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Till its romantic spots are hallowed so,
That all of beautiful in woman's love,
And all that's noble on the hero's brow,
All that resembles holiness above,
All that we venerate on earth below,
Unconscious in thy song to tenfold beauty grow.
The Pilgrim Fathers ! how its light doth stream
And flash in glory o'er that thoughtful band ;
In the clear brightness of its magic gleam,
Not dimly seen, those various forms are scann'd.
With burning thoughts they tread the rock-bound
The hoary head, the frank, free face of youth,
The dear child clinging to the father's hand,
Stern manhood's brow, and woman's eye of truth-
A mingled crowd upon that wish'd-for land,
Oh! more than Plato's dream, devoutly there they
The lays of many lands—they are thine own-
Yet hast thou twined them with such feelings dear
To all free hearts, and they have such a tone,
Ye may not strike them in the tyrant's ear,
Nor can the coward heart their music hear.
Some should be sung around the peaceful hearth,
For they are loved by all the dwellers there,
And ʼmid domestic scenes had their own birth,
Scenes, e'en the wicked in their hearts revere-
Some in the battle heard, the freeman's soul might
Thou hast a voice, a glad voice for the spring,
And harvest hath a song of musick quick,
And joyous chords the bridal morning ring;
But other notes than these for the sad wreck
The faithful boy on that still burning deck,
The last long look to him who was so dear,
The settled paleness on the cold dead cheek,
The solemn chant, slow peal'd by the sad bier,
The reft one's grief, that is too deep to speak
Woman's strong love, for which all words but thine
And thou hast thrown o'er all thy blessed songs
A veil of feminine thought, that still doth greet
The soul with joy that not to earth belongs
A charm from thine own heart, that when we meet
Thy much loved verse, it tells of thy retreat ;
E'en as those shells, thrown by the flowing sea
In polish'd beauty at our careless feet,
More exquisitely fair than art can be,
Far from their native ocean still repeat
For ever its loved roar, in mimic murmurs sweet.
Speak low !-the place is holy to the breath
Of awful harmonies, of whisper'd prayer:
Tread lightly!—for the sanctity of death
Broods with a voiceless influence on the air;
Stern, yet serene !-a reconciling spell
Each troubled billow of the soul to quell.
Leave me to linger silently awhile !
-Not for the light that pours its fervid streams Of rainbow glory down through arch and aisle,
Kindling old banners into haughty gleams. Flushing proud shrines, or by some warrior's tomb Dying away in clouds of gorgeous gloom.
Not for rich music, though in triumph pealing,
Mighty as forest sounds when winds are high; Nor yet for torch and cross, and stole, revealing
Through incense mists their sainted pageantry! Though o'er the spirit each hath charm and power, Yet not for these I ask one lingering hour. But by strong sympathies, whose silver cord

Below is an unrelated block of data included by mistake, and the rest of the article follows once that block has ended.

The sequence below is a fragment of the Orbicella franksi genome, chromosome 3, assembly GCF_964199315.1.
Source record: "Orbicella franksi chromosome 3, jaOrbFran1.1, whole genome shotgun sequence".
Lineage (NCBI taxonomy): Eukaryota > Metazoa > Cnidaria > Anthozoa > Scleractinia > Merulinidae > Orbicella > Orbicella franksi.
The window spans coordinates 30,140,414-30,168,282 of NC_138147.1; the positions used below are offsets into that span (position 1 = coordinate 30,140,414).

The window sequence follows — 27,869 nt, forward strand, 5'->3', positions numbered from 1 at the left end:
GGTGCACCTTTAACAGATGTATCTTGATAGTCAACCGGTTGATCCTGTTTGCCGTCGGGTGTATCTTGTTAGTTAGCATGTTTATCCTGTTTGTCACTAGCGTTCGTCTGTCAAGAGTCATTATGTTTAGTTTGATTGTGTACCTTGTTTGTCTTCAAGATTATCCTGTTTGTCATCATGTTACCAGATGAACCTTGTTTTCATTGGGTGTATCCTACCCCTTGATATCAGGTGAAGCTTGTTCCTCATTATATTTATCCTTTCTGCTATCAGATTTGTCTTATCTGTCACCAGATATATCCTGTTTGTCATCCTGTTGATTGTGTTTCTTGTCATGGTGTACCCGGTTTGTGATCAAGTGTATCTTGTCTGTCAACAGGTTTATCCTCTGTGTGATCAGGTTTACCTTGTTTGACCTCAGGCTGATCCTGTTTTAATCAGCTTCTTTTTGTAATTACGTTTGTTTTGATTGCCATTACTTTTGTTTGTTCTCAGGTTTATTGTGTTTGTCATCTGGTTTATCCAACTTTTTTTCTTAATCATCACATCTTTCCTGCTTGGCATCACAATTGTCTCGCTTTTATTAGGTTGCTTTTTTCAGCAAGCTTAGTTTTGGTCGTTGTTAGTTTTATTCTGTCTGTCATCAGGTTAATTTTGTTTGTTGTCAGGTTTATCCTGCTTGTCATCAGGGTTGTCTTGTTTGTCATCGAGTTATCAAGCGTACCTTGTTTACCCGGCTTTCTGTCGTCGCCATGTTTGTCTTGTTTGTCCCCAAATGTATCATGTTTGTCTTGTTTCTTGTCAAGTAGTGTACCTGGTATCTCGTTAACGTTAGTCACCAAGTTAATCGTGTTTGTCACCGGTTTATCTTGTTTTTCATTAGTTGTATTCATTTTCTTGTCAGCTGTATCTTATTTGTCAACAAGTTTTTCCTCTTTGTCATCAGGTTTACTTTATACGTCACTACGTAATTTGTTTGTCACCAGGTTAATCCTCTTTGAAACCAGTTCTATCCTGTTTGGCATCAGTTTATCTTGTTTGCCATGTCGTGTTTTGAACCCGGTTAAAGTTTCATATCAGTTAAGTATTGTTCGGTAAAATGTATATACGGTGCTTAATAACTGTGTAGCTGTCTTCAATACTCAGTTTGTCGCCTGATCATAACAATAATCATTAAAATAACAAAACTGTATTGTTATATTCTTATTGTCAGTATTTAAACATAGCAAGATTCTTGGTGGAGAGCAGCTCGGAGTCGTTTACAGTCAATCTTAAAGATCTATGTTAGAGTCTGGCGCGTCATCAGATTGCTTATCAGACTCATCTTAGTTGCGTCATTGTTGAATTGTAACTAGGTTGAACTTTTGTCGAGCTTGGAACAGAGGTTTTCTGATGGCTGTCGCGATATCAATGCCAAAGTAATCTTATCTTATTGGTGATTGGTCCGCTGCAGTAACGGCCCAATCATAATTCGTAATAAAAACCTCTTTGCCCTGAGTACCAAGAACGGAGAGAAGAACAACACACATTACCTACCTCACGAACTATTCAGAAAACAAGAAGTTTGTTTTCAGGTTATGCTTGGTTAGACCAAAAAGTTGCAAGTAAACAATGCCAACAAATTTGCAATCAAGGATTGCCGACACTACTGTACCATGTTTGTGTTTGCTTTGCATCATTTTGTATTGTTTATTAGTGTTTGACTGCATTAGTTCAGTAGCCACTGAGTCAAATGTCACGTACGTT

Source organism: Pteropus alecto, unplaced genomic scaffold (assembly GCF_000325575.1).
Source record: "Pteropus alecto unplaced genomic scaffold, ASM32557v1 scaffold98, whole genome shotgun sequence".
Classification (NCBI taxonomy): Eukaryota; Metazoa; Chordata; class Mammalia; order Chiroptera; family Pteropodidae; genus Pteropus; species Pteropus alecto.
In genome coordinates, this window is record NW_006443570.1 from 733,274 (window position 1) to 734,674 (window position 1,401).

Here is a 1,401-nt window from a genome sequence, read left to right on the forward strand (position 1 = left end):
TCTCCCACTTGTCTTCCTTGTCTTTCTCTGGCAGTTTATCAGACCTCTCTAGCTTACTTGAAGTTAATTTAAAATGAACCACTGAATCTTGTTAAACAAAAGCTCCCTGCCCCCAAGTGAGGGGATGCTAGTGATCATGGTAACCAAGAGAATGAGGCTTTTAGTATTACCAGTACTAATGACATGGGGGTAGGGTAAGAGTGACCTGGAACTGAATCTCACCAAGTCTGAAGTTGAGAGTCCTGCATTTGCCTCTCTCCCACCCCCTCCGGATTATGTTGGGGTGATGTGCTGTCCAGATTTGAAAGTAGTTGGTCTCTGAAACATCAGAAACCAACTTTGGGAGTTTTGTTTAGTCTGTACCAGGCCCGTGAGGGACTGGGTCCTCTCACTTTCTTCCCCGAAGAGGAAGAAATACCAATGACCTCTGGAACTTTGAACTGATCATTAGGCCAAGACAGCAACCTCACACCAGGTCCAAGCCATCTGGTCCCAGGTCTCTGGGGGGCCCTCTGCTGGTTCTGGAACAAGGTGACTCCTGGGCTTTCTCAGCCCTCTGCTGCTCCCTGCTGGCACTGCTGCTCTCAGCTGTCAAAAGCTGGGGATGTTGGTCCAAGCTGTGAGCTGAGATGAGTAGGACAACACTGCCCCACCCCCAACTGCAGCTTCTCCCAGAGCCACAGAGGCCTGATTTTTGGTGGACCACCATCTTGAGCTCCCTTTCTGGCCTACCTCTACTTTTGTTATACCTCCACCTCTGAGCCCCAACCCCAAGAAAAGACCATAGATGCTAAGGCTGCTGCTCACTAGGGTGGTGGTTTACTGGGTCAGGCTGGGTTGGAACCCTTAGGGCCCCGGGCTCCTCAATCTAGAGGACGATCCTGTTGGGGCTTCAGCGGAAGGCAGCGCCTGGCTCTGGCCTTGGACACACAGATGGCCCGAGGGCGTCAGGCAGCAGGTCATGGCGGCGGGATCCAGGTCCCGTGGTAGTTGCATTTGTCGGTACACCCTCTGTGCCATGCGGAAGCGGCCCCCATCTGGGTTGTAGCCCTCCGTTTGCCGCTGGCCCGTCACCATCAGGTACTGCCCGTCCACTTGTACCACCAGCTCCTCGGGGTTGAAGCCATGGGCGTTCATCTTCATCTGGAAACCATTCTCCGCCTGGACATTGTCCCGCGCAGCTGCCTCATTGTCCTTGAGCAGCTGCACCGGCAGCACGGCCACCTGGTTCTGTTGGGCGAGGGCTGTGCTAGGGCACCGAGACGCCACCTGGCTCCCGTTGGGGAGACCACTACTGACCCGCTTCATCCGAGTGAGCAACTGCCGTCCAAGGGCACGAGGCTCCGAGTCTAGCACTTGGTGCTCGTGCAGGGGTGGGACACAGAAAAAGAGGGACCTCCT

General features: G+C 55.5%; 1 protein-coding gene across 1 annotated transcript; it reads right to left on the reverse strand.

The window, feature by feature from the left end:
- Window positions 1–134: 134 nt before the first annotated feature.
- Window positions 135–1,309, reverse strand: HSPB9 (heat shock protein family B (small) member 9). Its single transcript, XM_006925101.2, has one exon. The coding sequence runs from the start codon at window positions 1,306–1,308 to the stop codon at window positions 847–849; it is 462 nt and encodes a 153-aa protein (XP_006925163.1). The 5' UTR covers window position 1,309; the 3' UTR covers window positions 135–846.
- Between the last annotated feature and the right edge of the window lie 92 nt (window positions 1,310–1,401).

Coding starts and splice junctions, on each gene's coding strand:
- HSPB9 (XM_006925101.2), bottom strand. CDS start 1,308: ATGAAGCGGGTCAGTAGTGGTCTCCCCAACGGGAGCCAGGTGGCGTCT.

Links me to mortal weal, my soul is bound; Thoughts of the human hearts, that here have pour'd
Their anguish forth, are with me and around;
I look back on the pangs, the burning tears,
Known to these altars of a thousand years.
Send up a murmur from the dust, Remorse!
That here hast bow'd with ashes on thy head !
And thou, still battling with the tempest's force,
Thou, whose bright spirit through all time hath bled, Speak, wounded Love! if penance here, or prayer, Hath laid one haunting shadow of despair?
No voice, no breath of conflicts past no trace!
-Doth not this hush give answer to my quest? Surely the dread religion of the place
By every grief hath made its might confess'd ! -Oh! that within my heart I could but keep Holy to heaven a spot, thus pure, and still, and deep!
FROM THE GERMAN OF SCHILLER.
This song is said to have been composed by Schiller in answer to the inquiries of his friends respecting the fate of Thekla, whose beautiful character is withdrawn from the tragedy of“ Wallenstein's Death," after her resolution to visit the grave of her lover is made known.
Ask'st thou my home?-my pathway wouldst thou
know, When from thine eye my floating shadow pass'd ? Was not my work fulfilld and closed below ? Had I not lived and loved ?-my lot was cast. Wilt thou ask where the nightingale is gone, That, melting into song her soul away, Gave the spring breeze what witch'd thee in its tone? -But while she loved, she lived in that sad lay.
Think'st thou my heart its lost one hath not found ?
Yes! we are one, oh! trust me, we have met,-
Where nought again may part what Love hath bound,
Where falls no tear, and whispers no regret.
There shalt thou find us, there with us be bless'd,
If as our love thy love is pure and true!
There dwells my father*, sinless and at rest,
Where the fierce murderer may no more pursue.
And well he feels, no error of the dust
Drew to the stars of heaven his upward ken,
There it is with us, e'en as is our trust,
He that believes, is near the Holy then.
There shall each feeling, beautiful and high,
Keep the sweet promise of its earthly day-
Oh! fear thou not to dream with waking eye,
There lies deep meaning oft in childish play.
Methinks it should have been impossible
Not to love all things in a world like this,
Where even the breezes and the common air
Contain the power and spirit of harmony.-COLERIDGE.
IIARP of the winds! What music may compare
With thy wild gush of melody ;-Or where
'Mid this world's discords, may we hope to meet
Tones like to thine—so soothing and so sweet!
Harp of the winds! When Summer's Zephyr wings
His airy flight across thy tremulous strings,
As if enamour'd of his breath, they move
With soft low murmurs,— like the voice of Love
Ere passion deepens it, or sorrow mars
Its harmony with sighs !--All earthborn jars
Confess thy soothing power, when strains like these
From thy bliss-breathing chords are borne upon the